Monday 21st August
Arrive at Tegel airport. The driver of the airpor golf cart is even more wild than that one in Singapore. Faster, with less attention to travellers … And no beeping sound. She asks Peter to call out as we approach and weave through fellow passengers. I hear one man say in disgust, “English!”
There’s a car waiting to take us to hotel Circus. No English, uh oh … At least he knows where he’s going.
We’re very early at the hotel and I drink litres of water while we wait for our room and plan the day … Not a moment to miss. Just as well, because Berlin is intense.
It takes a while to work out access to the underground train station. Our hotel is on one corner and there are access points on the other three, but only one has a lift.
We think about using public transport to sightsee, but wimp out and catch a hop-on, hop-off sight-seeing bus. It stops supposedly near museum island but there are no directions. Funny how things work out though. We stumble on Neues museum of ancient antiquities. The architecture and design of the building uses lots of natural light, and everything is exhibited with drama.
Germans must have plundered pyramids big time – so many sarcophagi, body casings, pieces of relief from pyramids, personal treasures … And nerfertiti! She’s gazing into the uninterrupted distance at Helios, on the opposite side of the museum. It’s unforgettable!
And I feel so special! I need to use loo. An alert male security guard takes control, strides into the female toilet, orders the long line of women, already waiting, to stand back then he unlocks the disabled toilet for me!
The National art gallery next door is closed, so we hop back on sight seeing bus. It’s overcrowded, and worse, too many disabled people, not enough space. People on crutches are standing. Also, the commentary doesn’t match landmarks, but at least we see landmarks that we recognize, and can check out later.
We get off at the Brandenburg gate. We can see why speeches like Reagon’s “bring the wall down” speech have been performed here. We walk on (well, I wheel) to the Reichstag … CLOSED …. Some sort of construction, but we see it from every possible direction and can appreciate the glass dome on top.
Public transport is better than the sightseeing bus, because you’re sharing it with Berliners, not cocooned with tourists. And you can wander around looking at all sorts of things you wouldn’t otherwise see.
Cankles are bad. Bit of a worry so I sleep with my feet raised.
Big day. Checkpoint Charlie is first up. I can’t use the wheelchair in the museum because there’s flight after flight of stairs and it wouldn’t fit anyway because the exhibits are packed in and so are the visitors. So I use crutches up and down and around. It’s information overload, so many ingenious ways of escaping the east, not always successfully. Everything, all the gadgets used are homemade and improvised.
The Jewish museum is staffed by friendly, people, eager to help. There are lifts everywhere so I can mix up walking and wheeling. The Museum itself is deliberately disoreienting, especially the introduction through the axes, the Garden of Exile – 19 tall slabs of concrete laid in a square, and the holocaust concrete triangular tower with just one slit at the peak for light and sound. There’s a permanent exhibition of Jewish life and Judaism, and the long intertwined history of Germany and Jews. It’s the latter, and the crazy layout of the axes that interest me. The axes remind me of the spinal unit, not everyone adjusts, and that’s a big part of the message of disorientation.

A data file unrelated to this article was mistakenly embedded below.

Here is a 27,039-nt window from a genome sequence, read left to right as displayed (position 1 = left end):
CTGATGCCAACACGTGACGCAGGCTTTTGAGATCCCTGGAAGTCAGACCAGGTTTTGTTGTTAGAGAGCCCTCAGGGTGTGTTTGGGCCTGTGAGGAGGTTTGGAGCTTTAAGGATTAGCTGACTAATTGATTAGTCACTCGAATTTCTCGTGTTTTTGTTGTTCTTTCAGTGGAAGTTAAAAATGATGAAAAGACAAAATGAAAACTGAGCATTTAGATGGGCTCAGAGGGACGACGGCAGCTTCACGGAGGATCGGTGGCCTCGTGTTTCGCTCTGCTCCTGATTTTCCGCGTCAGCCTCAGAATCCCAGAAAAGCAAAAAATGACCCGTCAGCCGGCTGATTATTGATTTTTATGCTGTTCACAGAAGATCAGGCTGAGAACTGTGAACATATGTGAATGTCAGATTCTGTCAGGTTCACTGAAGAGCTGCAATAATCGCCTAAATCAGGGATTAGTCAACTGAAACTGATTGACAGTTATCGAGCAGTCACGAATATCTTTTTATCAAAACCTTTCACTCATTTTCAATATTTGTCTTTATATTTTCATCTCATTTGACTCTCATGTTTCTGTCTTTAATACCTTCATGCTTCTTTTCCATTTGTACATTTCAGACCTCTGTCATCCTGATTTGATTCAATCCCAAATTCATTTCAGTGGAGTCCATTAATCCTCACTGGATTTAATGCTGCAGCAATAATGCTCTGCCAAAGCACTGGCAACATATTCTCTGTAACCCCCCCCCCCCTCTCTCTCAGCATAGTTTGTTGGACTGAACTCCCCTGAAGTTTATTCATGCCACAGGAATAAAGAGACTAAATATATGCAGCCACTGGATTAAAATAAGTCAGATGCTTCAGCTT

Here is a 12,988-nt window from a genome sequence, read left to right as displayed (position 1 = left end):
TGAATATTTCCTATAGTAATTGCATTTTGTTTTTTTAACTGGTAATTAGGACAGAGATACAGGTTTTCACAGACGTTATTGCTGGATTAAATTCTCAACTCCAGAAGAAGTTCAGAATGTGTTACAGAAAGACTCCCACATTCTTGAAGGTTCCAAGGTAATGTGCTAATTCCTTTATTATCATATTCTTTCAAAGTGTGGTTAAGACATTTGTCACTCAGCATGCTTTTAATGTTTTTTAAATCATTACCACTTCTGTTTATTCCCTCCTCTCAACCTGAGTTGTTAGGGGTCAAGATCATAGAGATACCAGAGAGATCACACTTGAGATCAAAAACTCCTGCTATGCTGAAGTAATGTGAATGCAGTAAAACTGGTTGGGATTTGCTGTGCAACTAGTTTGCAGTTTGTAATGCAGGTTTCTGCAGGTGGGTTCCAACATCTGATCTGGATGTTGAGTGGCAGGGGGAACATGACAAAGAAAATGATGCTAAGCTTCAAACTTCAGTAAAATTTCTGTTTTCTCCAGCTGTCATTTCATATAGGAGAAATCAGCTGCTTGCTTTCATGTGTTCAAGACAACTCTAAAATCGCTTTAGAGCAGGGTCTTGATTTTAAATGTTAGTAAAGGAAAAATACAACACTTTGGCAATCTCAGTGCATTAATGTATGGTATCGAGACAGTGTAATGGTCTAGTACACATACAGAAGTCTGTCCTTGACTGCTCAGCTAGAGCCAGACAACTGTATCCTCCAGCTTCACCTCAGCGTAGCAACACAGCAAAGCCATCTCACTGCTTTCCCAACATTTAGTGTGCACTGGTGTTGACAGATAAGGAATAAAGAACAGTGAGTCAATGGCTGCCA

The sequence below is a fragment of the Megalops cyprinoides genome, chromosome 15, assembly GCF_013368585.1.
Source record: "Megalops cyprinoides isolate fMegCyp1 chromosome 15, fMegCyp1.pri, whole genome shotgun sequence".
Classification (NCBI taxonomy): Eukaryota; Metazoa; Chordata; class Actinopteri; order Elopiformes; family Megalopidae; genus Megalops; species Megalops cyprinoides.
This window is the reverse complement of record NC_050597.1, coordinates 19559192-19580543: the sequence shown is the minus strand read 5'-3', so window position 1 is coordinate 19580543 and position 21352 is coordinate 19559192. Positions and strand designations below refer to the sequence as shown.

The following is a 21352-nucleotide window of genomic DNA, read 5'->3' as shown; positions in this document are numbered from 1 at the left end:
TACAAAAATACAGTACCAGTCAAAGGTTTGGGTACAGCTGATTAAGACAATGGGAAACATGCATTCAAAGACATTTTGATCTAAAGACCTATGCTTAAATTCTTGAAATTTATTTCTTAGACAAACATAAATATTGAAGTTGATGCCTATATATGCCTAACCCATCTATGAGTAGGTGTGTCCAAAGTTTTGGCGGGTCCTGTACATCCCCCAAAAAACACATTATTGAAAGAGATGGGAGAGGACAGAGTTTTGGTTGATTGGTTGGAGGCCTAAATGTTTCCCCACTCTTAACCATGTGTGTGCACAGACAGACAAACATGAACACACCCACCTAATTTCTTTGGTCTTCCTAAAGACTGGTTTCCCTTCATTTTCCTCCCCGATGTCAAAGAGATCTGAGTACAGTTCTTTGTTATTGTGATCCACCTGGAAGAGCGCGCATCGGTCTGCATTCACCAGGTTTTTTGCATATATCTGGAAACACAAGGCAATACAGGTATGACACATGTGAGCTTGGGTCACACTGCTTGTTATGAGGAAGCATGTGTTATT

It’s interesting that security here is tougher than at airports and has the same system with xray. There are Police outside guarding against terrorists.
Walked/wheeled to Topography of Terror and museum of the wall. Extraordinary monument to remind Berliners of the atrocities they allowed to happen, and the ordinary people who perpetrated them … Not psychopaths, just middle class people buying into an ideology. The concept of a Volk community is chilling … Every is equal, because those who are different will be eliminated. Creating a permanent reminder of the terrors that emanated from the ss headquarters is brilliant. The barren stony ground that is all that is left, along with one wall of its foundations, in front of a long section of the Berlin wall, along with the commentary outside suggests that Berliners are not prepared to let this happen again. Every time you walk or drive down this street you can see this outdoor monument.
I see it as a work of art as well, because at my seated level, the information appears almost stamped on the foundation wall.
The holocaust museum, with the very personal stories inside and the blocks of concrete outside is a moving reminder of the millions who were murdered. From the street the blocks seem innocuous, playful, but venturing inwards the mood becomes oppressive, dark, disorienting as the blocks get taller. (After visiting this and the Jewish museum, I cannot imagine how Amy could bear to visit the remains of a concentration camp. I already have a picture of such brutality, misery, deprivation and abuse that I couldn’t stand any more.) Jews still face persecution. Security here is even tighter than at the Jewish museum. The lift is not working when it’s time to leave. So i climb the steps using crutches. German efficiency a myth?
On the way home we see the Brandenburg gate at sunset. Lights on the gate. Buskers. Lovely.
We walk/wheel to Museum Island to visit the national art museum. It’s a gorgeous building with columns and statues. Inside there’s a special exhibition of Waggener’s, the founder’s, collection. He collected contemporary art, ie from the 1830s and 40s. It’s realism, much from the students of Dusseldorf’s school of art. Absolutely perfect detail, with magnificent use of light.
The permanent collection includes works of Monet, Manet, cezanne, Renoir and Rodin – the thinker. I hadn’t known it was here so it’s like a gift from out of the blue! It’s smaller in real life than I’d thought but so wonderful. I want to keep looking at it, especially with a Cezanne on one side and a Renoir on the other. When would I ever see that scene again? I don’t want to leave. There’s a Delacroix nude … Some paintings just have to be seen in the original … this is one.
The permanent collection is a history of German art, and includes a room devoted to Lieberman’s work. I feel privileged to have been able to see so many priceless works of art by so many geniuses (what’s the plural of genius?)